Family Reunion ended with another incredible display of the Keller Williams culture during the fourteenth annual Inspirational Brunch. Led by the queen of culture herself, Mo Anderson, vice-chairman of the board, welcomed nearly 8,000 attendees to the event; appropriately named “Coming Home” in honor of Keller Williams Realty being founded in Texas 30 years ago.
“A home is where the heart is, and this company is the biggest heart I’ve ever known,” she said. “As we reach our outstretched arms beyond North American borders, we are becoming the global real estate family we have always aspired to be. Welcome to your real estate home.”
Large companies, like large families, tend to not only have more people, they have more fun, they form a larger network of support and they are bonded more, explained Anderson.
That network of support was put to the test several times in 2012, starting with the Greater Des Moines market center.
Ever since the market center opened, the associates have been struggling against a competitor with dominant market share who is paying only $1 of commissions on listings. “These Keller Williams associates have been unfairly denied approximately $100,000 in commissions they rightfully earned for helping their clients move into the homes of their dreams,” said Anderson. After an interview with market center leadership and members of the Associate Leadership Council (ALC) Anderson challenged attendees to “make our brothers and sisters whole.”
Within 60 seconds, Keller Williams family members wrote checks and stuffed envelopes with donations totaling $107,684 and made pledges for an additional $36,200.
“Keller Williams family, your actions truly show commitment in all things,” said Anderson in an email to associates announcing the total dollars donated. “Where in the world but KW could such an outpouring of generosity take place? It capped an historic Family Reunion. Your response will be remembered forever.”
The Des Moines associates weren’t the only ones to experience the outpouring of love and support on a large scale.
Earlier in the year, associates in New York, New Jersey and Pennsylvania were trampled by Super Storm Sandy. And thousands of Keller Williams family members “stepped up to support them during the dark hours after the storm,” said Anderson. She then recognized the countless ways in which entire regions came to the rescue – including associates who were affected.
“Look around – this is why Keller Williams is our home!”
Next, Anderson invited a long-time friend of the Keller Williams family - Gilbert Tuhabonye – to the stage. Tuhabonye has made it his mission to give back to the community that almost took his life.
He told his story of growing up during a civil war in Burundi. Each day he would run six miles to get water for his family. Running became his ONE passion despite his country’s impoverished situation. Little did he know running would also help narrowly escaped death when he and many children and families were enclosed in a church that the enemy tribe set on fire. Tuhabonye was the only survivor. Out of that tragic event, Tuhabonye turned his joy of running into a mission to help his people. One of the poorest countries on earth, most people in rural Burundi walk over two miles for untreated water from streams and puddles, often shared with livestock. Illness from waterborne infections is high, and a major factor in limiting access to education and economic stability. Through clean water projects, the Gazelle Foundation offers a first step in breaking the vicious cycle of poverty in Burundi.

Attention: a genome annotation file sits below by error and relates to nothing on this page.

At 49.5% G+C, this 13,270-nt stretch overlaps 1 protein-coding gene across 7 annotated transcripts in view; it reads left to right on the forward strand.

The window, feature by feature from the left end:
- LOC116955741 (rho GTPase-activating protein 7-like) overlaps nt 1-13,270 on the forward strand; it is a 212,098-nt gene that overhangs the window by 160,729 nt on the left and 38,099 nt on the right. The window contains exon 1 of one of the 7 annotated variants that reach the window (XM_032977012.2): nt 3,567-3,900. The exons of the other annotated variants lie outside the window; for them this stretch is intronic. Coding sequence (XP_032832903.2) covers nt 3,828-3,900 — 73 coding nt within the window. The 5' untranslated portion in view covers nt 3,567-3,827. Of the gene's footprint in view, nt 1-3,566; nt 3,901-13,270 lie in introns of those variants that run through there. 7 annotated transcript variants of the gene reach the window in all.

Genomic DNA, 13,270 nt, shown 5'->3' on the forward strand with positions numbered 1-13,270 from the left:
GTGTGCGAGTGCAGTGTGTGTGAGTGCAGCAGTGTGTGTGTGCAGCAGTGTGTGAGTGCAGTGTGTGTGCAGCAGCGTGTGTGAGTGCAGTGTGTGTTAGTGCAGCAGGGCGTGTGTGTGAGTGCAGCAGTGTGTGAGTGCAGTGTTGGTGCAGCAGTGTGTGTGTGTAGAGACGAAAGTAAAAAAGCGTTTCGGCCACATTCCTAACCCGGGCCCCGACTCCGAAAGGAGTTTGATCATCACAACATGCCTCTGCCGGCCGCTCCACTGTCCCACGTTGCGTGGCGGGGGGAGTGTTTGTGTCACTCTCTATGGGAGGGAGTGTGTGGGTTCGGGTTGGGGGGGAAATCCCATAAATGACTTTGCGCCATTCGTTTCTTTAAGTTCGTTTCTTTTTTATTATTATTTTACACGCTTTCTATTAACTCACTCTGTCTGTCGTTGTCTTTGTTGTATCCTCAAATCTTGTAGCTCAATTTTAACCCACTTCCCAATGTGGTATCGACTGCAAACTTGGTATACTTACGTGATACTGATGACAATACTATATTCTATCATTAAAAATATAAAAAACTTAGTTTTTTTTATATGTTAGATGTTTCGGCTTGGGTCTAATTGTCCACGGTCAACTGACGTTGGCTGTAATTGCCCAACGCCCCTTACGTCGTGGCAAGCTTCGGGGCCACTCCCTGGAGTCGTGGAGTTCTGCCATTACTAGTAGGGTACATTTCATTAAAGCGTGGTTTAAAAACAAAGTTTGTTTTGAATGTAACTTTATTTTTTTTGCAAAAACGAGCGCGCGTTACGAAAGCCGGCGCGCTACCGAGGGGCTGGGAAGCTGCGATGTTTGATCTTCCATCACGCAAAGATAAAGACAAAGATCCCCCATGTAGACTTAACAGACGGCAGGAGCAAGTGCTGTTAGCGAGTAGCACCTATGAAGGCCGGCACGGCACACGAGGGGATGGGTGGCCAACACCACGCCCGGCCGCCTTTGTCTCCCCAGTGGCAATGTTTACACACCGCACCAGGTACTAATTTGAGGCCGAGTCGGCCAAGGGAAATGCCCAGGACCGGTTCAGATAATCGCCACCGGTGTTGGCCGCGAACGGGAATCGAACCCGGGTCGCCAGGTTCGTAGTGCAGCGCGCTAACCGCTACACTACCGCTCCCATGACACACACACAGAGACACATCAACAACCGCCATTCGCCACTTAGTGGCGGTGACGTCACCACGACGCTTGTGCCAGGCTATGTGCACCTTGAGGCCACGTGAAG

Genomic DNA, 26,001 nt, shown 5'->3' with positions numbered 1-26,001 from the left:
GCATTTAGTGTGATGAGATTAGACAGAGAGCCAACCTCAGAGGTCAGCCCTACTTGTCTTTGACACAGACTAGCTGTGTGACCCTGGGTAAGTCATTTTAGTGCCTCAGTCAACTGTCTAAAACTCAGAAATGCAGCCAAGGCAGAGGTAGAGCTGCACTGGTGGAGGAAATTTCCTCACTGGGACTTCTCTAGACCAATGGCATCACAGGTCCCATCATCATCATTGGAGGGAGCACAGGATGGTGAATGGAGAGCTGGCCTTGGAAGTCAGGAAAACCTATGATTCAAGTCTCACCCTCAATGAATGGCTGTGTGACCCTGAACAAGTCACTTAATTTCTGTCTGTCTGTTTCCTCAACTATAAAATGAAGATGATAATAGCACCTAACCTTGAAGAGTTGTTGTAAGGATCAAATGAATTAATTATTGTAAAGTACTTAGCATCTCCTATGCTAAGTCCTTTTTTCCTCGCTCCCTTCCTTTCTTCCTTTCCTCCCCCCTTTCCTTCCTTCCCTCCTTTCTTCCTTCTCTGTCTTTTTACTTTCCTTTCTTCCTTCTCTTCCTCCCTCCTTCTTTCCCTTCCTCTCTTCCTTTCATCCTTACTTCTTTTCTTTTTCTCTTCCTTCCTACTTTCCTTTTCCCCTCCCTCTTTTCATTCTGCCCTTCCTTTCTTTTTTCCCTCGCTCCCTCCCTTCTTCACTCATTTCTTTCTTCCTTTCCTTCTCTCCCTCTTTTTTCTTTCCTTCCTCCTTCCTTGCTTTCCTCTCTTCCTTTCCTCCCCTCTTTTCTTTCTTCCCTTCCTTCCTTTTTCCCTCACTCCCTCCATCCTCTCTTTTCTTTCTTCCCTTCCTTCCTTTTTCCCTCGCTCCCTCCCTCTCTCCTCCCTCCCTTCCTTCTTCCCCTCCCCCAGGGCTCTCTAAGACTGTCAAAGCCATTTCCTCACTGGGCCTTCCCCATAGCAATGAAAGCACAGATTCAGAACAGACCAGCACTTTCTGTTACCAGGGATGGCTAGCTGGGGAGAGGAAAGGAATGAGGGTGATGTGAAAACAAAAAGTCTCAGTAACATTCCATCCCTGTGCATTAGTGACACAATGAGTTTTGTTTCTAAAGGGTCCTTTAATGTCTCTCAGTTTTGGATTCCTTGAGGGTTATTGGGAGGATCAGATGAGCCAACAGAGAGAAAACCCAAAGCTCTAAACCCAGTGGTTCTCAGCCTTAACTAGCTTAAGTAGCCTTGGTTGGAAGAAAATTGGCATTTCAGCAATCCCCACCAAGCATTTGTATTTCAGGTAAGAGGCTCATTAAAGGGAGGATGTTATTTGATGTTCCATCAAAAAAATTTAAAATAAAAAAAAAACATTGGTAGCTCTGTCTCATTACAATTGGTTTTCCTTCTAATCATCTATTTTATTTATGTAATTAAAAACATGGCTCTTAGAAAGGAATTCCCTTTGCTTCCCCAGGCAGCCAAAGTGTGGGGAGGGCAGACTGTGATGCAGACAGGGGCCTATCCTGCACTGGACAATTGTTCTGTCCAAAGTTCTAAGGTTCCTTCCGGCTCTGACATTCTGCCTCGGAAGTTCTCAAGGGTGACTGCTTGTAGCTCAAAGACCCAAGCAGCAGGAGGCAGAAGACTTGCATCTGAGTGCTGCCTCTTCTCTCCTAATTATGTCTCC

At the end of his interview, Anderson presented Tuhabonye with a check for $10,000. “I understand your foundation is in need of a computer, well, honey, here’s something to help with that and then some!”
Anderson’s next guest, Luma Mufleh, also had an inspiring story to tell. Whether coaching kids' soccer or running a cleaning service, Mufleh's mission is the same: to bring marginalized refugees and new immigrants into the mainstream through education and hard work. A year and a half after graduating from Massachusetts's Smith College in 1997, she got a job coaching girls' soccer at a suburban YMCA. She began noticing random groups of boys - often dark skinned, with foreign accents and without uniforms - kicking balls on a nearby town's fields.
In August 2004, she rounded them up as the Fugees, a group of YMCA-sponsored teams of young refugees from various war-ravaged countries. With education still her highest priority, Mufleh required the boys, ages 9-17, to sign contracts committing to homework, tutoring, and a host of other conditions to stay in the game. Mufleh's Fugee Camp got so much recognition that she was featured on The Today Show, ESPN and other news outlets. Here's the story from the Today Show.
After hearing her story, Anderson surprised Mufleh with $10,000 check to go toward The Fugee Camp – which is a multi-million dollar facility for refugee children. “We also hear you need a way to get kids to and from the camp,” Anderson added, “Well, here are the keys to your new bus!
Anderson concluded the brunch with thoughtful words on the Keller Williams family and the culture that binds them together. “Together, we have created a family and actually built a real estate home. It is a home constructed with love, on a foundation of kindness and culture. The reason we built it is to pass on the memories of our caring, sharing and giving from one generation of agents to the next.
This is a momentous day! I hope you will always remember it – the day we stood side by side as family, to make our brothers and sisters in Des Moines whole, again. Together, we proved that to be a part of THIS family is to know that you are never alone – your team always has your back!”